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The Lord our Light: Praying Together with the Psalms 27

Written by John Paton, posted on Tuesday, April 28, 2020

In these extraordinary times, as our nation and our world face the unprecedented challenge of the Coronavirus epidemic, our first task is naturally to support and enable the efforts of frontline staff tackling the disease and supporting those who have fallen ill. As we engage in every way we can with their work, we as Christians turn for guidance to God, in whom we have our origin and our end.

Here at Christ Church the book of Psalms – the prayer book of the Bible, as it is sometimes called – sustains our daily worship, now as always. Public worship is no longer an option, but the cathedral clergy here are maintaining the daily round of prayer and warmly encourage you to share in the spiritual communion that prayer makes possible across all boundaries of time and space.

At the core of this work of prayer the psalms voice the cry of our hearts to God. With this in mind the ministry team here is sharing one psalm each day with an accompanying reflection. Recalling the University of Oxford’s motto, Dominus illuminatio mea – ‘The Lord is my light’ – we pray that, together, we may know God’s strength, encouragement and blessing in this time of need.

‘The Lord is my light, and my salvation; whom then shall I fear: the Lord is the strength of my life; of whom then shall I be afraid?’ (Psalm 27:1)

Edmund Newey, Sub Dean

Black and gold abstract imagePsalm 109 

HOLD not thy tongue, O God of my praise: for the mouth of the ungodly, yea, the mouth of the deceitful is opened upon me. 

And they have spoken against me with false tongues: they compassed me about also with words of hatred, and fought against me without a cause. 

For the love that I had unto them, lo, they take now my contrary part: but I give myself unto prayer. 

Thus have they rewarded me evil for good: and hatred for my good will. 

Set thou an ungodly man to be ruler over him: and let Satan stand at his right hand.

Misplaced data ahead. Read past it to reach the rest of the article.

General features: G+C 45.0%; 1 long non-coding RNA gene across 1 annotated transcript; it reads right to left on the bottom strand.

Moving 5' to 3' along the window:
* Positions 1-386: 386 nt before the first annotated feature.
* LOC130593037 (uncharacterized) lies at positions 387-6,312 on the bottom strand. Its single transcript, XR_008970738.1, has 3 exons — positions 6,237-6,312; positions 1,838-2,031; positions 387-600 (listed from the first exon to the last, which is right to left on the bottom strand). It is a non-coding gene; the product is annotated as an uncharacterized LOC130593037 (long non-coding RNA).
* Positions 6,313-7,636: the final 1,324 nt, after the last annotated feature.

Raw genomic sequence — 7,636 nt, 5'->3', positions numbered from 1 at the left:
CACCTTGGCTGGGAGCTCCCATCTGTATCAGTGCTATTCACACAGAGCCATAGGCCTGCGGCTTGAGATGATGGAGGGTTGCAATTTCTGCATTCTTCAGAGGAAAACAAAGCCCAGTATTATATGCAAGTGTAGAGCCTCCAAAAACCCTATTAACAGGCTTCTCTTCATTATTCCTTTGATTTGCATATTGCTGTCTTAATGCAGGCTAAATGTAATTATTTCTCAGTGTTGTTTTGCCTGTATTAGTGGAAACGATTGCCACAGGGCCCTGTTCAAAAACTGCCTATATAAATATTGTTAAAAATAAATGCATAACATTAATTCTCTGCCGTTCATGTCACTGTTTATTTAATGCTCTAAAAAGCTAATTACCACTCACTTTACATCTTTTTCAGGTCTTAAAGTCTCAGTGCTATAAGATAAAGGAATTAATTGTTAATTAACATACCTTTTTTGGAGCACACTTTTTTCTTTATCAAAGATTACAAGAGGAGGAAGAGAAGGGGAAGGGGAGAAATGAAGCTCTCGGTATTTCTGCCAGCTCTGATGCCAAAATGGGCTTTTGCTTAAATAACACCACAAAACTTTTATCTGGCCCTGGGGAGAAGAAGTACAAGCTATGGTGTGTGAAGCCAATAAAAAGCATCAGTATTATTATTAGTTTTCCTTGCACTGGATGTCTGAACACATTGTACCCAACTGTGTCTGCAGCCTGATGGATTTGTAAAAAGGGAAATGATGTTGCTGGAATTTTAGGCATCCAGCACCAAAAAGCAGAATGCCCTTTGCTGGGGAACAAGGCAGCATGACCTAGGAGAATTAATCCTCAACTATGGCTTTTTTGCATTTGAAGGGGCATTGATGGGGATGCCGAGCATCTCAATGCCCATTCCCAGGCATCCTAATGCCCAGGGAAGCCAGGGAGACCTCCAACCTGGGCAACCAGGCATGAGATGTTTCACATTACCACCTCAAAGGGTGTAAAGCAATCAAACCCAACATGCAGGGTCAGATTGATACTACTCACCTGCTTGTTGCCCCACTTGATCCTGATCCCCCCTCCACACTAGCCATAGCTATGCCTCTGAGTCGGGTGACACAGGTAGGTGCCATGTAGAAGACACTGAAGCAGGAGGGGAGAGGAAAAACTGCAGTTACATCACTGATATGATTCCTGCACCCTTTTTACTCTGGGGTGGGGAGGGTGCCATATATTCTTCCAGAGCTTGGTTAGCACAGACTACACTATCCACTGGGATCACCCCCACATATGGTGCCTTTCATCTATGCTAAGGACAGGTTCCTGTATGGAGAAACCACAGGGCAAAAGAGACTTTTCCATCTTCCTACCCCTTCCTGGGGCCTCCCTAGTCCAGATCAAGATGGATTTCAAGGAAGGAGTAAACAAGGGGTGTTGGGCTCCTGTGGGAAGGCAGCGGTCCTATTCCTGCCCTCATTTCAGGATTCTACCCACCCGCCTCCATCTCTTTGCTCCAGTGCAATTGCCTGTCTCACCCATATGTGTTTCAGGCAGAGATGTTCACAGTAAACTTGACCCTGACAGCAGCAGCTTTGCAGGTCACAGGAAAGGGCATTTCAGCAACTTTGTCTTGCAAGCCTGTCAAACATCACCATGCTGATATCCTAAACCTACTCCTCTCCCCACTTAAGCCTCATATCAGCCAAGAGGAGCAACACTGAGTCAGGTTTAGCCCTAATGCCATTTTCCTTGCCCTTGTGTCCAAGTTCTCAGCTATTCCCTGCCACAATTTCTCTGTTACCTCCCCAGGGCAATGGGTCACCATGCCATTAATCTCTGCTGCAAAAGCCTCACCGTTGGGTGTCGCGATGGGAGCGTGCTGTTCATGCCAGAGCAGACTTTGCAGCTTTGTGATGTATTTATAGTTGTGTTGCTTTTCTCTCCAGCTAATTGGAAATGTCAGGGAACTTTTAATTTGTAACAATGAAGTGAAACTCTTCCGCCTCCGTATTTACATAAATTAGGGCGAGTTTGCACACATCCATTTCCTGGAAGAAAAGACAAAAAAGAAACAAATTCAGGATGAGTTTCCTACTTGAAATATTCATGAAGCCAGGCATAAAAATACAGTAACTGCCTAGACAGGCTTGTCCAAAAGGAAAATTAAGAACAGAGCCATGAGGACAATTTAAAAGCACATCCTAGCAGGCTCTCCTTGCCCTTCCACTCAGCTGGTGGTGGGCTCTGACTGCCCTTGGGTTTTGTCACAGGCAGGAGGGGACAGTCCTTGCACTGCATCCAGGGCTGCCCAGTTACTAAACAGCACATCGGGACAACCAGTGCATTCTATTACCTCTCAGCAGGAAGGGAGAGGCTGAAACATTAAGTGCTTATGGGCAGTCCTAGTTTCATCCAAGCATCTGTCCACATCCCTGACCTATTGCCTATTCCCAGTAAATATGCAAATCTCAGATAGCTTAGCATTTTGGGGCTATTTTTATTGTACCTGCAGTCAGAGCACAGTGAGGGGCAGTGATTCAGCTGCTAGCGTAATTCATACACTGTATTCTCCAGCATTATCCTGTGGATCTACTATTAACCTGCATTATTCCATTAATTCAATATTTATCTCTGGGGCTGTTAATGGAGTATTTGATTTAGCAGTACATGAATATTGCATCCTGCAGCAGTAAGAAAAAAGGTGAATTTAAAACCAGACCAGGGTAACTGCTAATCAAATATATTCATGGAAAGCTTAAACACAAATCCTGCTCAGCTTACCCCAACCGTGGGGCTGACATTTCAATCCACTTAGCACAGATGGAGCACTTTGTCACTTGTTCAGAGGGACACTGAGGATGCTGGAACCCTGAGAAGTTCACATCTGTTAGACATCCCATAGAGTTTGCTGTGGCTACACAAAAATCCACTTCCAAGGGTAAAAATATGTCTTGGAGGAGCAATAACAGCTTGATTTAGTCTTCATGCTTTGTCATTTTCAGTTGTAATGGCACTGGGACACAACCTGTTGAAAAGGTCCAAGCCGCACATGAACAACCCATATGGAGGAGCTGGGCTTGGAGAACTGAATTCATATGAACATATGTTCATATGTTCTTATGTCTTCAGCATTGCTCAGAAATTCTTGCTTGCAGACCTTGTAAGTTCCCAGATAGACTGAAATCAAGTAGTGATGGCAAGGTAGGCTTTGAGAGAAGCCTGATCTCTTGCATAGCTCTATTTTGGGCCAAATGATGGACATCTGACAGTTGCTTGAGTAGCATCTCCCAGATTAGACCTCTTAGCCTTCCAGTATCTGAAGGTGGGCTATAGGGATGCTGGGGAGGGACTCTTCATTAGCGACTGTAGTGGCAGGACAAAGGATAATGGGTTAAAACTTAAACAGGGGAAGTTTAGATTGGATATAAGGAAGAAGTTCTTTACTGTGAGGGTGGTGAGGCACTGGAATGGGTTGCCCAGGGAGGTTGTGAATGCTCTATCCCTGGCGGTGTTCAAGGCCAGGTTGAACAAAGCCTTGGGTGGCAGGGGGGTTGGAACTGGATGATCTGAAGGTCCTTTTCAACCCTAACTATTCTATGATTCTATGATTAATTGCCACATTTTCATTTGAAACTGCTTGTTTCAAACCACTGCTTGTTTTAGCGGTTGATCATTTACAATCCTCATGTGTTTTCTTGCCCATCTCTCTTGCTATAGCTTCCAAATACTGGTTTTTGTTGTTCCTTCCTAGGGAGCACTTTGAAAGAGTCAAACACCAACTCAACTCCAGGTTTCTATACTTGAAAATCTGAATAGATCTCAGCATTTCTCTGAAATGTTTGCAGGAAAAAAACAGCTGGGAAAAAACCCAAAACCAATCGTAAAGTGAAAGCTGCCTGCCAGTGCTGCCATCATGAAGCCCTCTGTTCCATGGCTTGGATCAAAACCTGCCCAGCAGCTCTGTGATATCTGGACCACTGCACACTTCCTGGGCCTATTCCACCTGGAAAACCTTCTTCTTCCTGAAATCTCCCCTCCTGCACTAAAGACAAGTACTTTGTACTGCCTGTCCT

When sentence is given upon him, let him be condemned: and let his prayer be turned into sin. 

Let his days be few: and let another take his office. 

Let his children be fatherless: and his wife a widow. 

Let his children be vagabonds, and beg their bread: let them seek it also out of desolate places. 

Let the extortioner consume all that he hath: and let the stranger spoil his labour. 

Let there be no man to pity him: nor to have compassion upon his fatherless children. 

Let his posterity be destroyed: and in the next generation let his name be clean put out. 

Let the wickedness of his fathers be had in remembrance in the sight of the Lord: and let not the sin of his mother be done away. 

Let them alway be before the Lord: that he may root out the memorial of them from off the earth. 

And that, because his mind was not to do good: but persecuted the poor helpless man, that he might slay him that was vexed at the heart. 

His delight was in cursing, and it shall happen unto him: he loved not blessing, therefore shall it be far from him. 

He clothed himself with cursing, like as with a raiment: and it shall come into his bowels like water, and like oil into his bones. 

Let it be unto him as the cloke that he hath upon him: and as the girdle that he is alway girded withal. 

Let it thus happen from the Lord unto mine enemies: and to those that speak evil against my soul. 

But deal thou with me, O Lord God, according unto thy Name: for sweet is thy mercy. 

O deliver me, for I am helpless and poor: and my heart is wounded within me. 

I go hence like the shadow that departeth: and am driven away as the grasshopper. 

My knees are weak through fasting: my flesh is dried up for want of fatness. 

I became also a reproach unto them: they that looked upon me shaked their heads. 

Help me, O Lord my God: O save me according to thy mercy. 

And they shall know, how that this is thy hand: and that thou, Lord, hast done it. 

Though they curse, yet bless thou: and let them be confounded that rise up against me; but let thy servant rejoice. 

Let mine adversaries be clothed with shame: and let them cover themselves with their own confusion, as with a cloke. 

As for me, I will give great thanks unto the Lord with my mouth: and praise him among the multitude. 

For he shall stand at the right hand of the poor: to save his soul from the unrighteous judges.


Imagine yourself a ‘forty-niner’ laboriously panning soil and sand in the Klondike, until you’re rewarded with the glint of a nugget of pure gold. Nuggets are generally of little value by themselves; but they may indicate rich seams nearby. 

And so it is, perhaps, with this psalm. It’s rarely used in public worship. Getting things off your chest is one thing, but this concentrated stream of cursing and invective fits badly with Jesus’ command, ‘Love your enemies’. Who the deceitful and ungodly people are who’ve caused the psalmist such harm that he should want their children to be fatherless vagabonds, we’re given no clue. 

The psalm needs no commentary – it speaks for itself, and the vicious details of its imagined harm are best passed over. But there is one gleam of gold. ‘Though they curse, Lord, yet bless thou’, says verse 27. Balaam the prophet was asked by King Balak of Moab to curse the invading armies of Israel; but he refused, saying, ‘How can I curse whom God has not cursed?’, and he goes on to bless them instead. Perhaps Balaam’s wisdom may lead singers of this psalm to the limitless seam of grace that came through Jesus Christ.  

John Paton